Submissions/Wikis across government agencies
This is an accepted submission for Wikimania 2012.
- Submission no. 734
- Title of the submission
- Wikis across government agencies
- Scheduled Time
- Type of submission (workshop, tutorial, panel, presentation)
- Author of the submission
- Peter B. Meyer
- E-mail address
- Country of origin
- United States
- Affiliation, if any (organization, company etc.)
- U.S. Bureau of Labor Statistics
- Personal homepage or blog
- Abstract (at least 300 words to describe your proposal)
This presentation describes some of the wikis through which government workers can combine their knowledge and work together between and across organizations. The presentation envisions growth in this activity in the future.
The main examples come from the U.S. federal (national) government: the Intellipedia, Diplopedia, and OMB’s MAX. Other U.S. examples include DoDTechipedia, OSHApedia, and Statipedia. Canada’s GCPedia, Britain’s CivilMedia Suite, and many others. Most of these are organizational or "enterprise"-type wikis, not accessible to the public, so government workers can write relatively freely. In other cases, governments or government-like institutions have public wikis, such as the OECD’s WikiProgress and Eurostat’s Statistics Explained. Screen shots from most of these are available. Most of these are described in public sources, and I have talked with people running or using them.
These wikis are used sometimes to build global knowledge bases, sometimes for particular projects or tasks, and sometimes as personal workspaces or social networks. A “knowledge base” might have technical definitions, institutional definitions (which can be complicated), institutional history, procedures, advice, and draft answers to questions from outside the organization; these can be viewed across the organization. Systems that are more project-oriented sometimes use more granular security systems with more definitions of user rights and privileges.
MediaWiki and/or Confluence software runs most of the platforms in this category that I have seen. Users are identified by their username, and behave professionally. Conflicts on-wiki, and intellectual property issues seem to be minimal. On some platforms users mainly upload documents to the platform – using it as a repository – rather than editing wiki-text which is fragmentary, multi-authored and more searchable.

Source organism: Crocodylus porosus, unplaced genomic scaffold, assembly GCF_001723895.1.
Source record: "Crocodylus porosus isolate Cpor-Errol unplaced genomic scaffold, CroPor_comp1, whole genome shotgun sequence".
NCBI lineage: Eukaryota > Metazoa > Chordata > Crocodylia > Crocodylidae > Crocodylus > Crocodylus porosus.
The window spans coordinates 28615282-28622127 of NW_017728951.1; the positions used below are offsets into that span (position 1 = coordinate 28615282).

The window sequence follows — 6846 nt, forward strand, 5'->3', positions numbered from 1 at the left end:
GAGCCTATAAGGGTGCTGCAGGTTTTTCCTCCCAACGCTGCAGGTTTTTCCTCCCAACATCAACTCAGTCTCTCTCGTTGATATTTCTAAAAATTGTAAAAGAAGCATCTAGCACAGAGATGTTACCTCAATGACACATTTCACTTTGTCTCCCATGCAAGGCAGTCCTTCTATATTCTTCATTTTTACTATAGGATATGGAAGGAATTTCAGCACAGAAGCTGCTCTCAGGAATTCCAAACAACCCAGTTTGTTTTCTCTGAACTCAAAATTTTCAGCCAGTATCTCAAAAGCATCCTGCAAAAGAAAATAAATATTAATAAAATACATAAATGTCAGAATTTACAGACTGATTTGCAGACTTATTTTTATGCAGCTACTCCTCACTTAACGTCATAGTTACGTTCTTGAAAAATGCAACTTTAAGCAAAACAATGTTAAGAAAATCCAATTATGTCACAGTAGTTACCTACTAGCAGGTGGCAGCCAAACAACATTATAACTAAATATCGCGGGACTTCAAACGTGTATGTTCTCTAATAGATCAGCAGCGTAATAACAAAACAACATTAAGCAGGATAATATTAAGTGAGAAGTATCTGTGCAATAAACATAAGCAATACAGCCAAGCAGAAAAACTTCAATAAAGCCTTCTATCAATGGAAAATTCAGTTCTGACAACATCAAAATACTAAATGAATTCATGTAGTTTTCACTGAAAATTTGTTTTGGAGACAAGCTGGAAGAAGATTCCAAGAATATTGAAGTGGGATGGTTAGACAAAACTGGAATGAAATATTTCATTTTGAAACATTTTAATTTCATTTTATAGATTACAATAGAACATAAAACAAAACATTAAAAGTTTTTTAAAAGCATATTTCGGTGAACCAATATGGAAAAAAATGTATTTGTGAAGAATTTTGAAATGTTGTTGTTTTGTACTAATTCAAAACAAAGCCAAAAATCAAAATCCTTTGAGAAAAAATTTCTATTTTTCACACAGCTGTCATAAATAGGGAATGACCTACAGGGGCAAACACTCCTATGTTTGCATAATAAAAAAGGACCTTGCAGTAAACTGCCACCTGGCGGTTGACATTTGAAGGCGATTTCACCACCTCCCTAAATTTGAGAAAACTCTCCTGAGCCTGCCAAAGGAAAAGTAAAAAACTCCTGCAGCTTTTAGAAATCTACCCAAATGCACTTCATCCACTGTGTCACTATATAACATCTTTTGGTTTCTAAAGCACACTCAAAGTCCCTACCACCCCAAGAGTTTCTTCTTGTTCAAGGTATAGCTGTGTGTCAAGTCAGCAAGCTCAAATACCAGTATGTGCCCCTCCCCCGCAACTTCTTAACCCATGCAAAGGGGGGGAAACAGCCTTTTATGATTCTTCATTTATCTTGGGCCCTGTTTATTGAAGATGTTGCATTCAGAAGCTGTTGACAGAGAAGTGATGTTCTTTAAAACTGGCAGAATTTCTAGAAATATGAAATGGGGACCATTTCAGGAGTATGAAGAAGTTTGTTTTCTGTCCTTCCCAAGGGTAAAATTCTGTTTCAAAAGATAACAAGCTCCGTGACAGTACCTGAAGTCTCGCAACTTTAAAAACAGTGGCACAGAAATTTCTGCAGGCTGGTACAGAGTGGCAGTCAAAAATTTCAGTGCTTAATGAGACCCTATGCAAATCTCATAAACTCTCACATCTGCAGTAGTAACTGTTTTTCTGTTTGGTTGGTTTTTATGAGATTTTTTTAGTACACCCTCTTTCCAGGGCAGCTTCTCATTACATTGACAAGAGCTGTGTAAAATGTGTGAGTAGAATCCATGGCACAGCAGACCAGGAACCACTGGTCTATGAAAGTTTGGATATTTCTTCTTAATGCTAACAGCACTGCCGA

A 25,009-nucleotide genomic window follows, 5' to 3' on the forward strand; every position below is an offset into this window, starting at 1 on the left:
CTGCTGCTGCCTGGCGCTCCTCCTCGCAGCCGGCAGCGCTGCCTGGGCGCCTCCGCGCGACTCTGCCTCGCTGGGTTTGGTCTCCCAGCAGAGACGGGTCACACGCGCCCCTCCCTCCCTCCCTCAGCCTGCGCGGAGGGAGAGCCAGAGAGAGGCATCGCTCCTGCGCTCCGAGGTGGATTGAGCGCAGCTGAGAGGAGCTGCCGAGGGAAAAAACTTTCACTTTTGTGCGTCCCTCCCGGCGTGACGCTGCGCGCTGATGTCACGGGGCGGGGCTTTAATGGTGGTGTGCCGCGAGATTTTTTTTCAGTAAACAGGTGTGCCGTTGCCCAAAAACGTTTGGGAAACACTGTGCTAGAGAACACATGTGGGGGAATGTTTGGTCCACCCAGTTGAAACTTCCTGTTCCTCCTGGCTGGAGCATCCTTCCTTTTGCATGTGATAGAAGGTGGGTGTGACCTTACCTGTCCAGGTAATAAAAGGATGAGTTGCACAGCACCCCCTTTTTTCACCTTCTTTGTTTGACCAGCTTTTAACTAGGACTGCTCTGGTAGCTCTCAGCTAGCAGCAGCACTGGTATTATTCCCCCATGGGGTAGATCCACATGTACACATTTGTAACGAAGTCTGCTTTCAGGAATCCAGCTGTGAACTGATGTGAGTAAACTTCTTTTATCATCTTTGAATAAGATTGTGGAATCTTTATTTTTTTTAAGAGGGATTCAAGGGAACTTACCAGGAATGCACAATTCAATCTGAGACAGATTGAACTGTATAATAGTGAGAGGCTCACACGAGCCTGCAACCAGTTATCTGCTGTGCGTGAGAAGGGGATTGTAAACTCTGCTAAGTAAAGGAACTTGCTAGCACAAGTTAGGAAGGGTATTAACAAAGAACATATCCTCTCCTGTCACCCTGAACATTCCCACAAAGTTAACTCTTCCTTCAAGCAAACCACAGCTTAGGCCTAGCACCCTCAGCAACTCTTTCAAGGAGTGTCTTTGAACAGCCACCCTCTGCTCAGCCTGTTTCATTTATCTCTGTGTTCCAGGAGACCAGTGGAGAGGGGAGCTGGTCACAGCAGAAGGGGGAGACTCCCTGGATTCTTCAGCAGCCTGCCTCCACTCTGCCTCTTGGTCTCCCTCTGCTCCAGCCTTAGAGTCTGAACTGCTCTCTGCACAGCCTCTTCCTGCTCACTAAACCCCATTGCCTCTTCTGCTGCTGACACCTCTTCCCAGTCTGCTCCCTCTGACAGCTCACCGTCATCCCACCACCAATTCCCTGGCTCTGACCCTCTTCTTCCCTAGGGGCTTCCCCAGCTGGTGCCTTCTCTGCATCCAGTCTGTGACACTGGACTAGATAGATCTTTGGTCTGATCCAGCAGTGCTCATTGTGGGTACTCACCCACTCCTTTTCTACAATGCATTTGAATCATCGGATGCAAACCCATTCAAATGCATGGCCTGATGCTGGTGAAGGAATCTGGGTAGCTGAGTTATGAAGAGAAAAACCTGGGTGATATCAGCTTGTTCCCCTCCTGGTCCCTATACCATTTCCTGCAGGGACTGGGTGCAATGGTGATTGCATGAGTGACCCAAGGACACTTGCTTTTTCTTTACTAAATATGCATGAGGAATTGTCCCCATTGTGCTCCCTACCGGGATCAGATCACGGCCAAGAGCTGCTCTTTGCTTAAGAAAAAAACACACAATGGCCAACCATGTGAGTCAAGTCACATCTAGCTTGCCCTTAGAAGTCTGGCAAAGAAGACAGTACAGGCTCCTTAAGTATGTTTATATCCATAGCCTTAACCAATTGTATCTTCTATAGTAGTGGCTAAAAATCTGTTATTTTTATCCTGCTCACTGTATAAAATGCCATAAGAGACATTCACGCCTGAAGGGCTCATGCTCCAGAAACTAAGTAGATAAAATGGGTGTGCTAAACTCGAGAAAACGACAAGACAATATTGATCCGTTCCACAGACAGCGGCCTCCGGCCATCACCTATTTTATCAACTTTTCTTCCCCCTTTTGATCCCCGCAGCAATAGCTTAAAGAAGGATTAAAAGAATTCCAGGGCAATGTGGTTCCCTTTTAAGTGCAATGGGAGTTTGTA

These platforms often run as cloud services and are associated with other such tools (often open source ones), and are thus likely to be able to expand and improve easily in the near future, and could rise in importance. Broadly there will be ways to do better: easier login, wider availability, easier editing. Coming systems of identification associated with OMB’s login or with identification cards may make this easier in the U.S. federal government.
It can be hard to get a new system authorized. Often wikis are justified with a rhetoric of "shared information" or "open government" and carefully framed examples. One vision is that such wikis will help achieve transparency or translucency in achieving public objectives with public resources. A successful vision for Intellipedia was that networked dangers and opportunities in the intelligence world call for networked responses. (Andrus, 2005) Diplopedia is explained as documenting and disseminating practices through a wiki. MAX's central defining activity was sharing budget information within authorized groups. In my observation it seems to be less common or less successful to depict these platforms as if they were intended to free government workers from constraints (e.g. administrative or software constraints), or from information silos, or to help them learn or adopt wiser practices, or to review the practices of others, or to operate flexibly in emergencies. These are sometimes underlying objectives, and can be discussed on the grounds of efficiency and cost and information-sharing broadly -- the economics-of-information arguments are similar.
In a more wikified government, one could think of employees as associated with large wikis (knowledge pools) to which they have access. That structure is simpler than their many intricate and specific organizations, tasks, power relations, detailed authorizing legislation, or occupations. On wikis the work of particular employees, and perhaps their opinions, can be more visible across organizations. Specialists and their work can be more discoverable and have broader effect.
The new platforms should make it easier to find opportunities for open-source practices – that is, copying and reusing practices, procedures, source code, and so forth. Metrics and examples of such successes are not always widely available. Explicit cooperation with Wikipedia and Wikipedians does not yet seem to be common but there are examples.
- Wikis and the Public Sector
- Length of presentation/talk
- 25 Minutes
- Will you attend Wikimania if your submission is not accepted?
- Slides or further information (optional)
- Special request as to time of presentations
- Presentation scheduled for Friday July 13 at 9am
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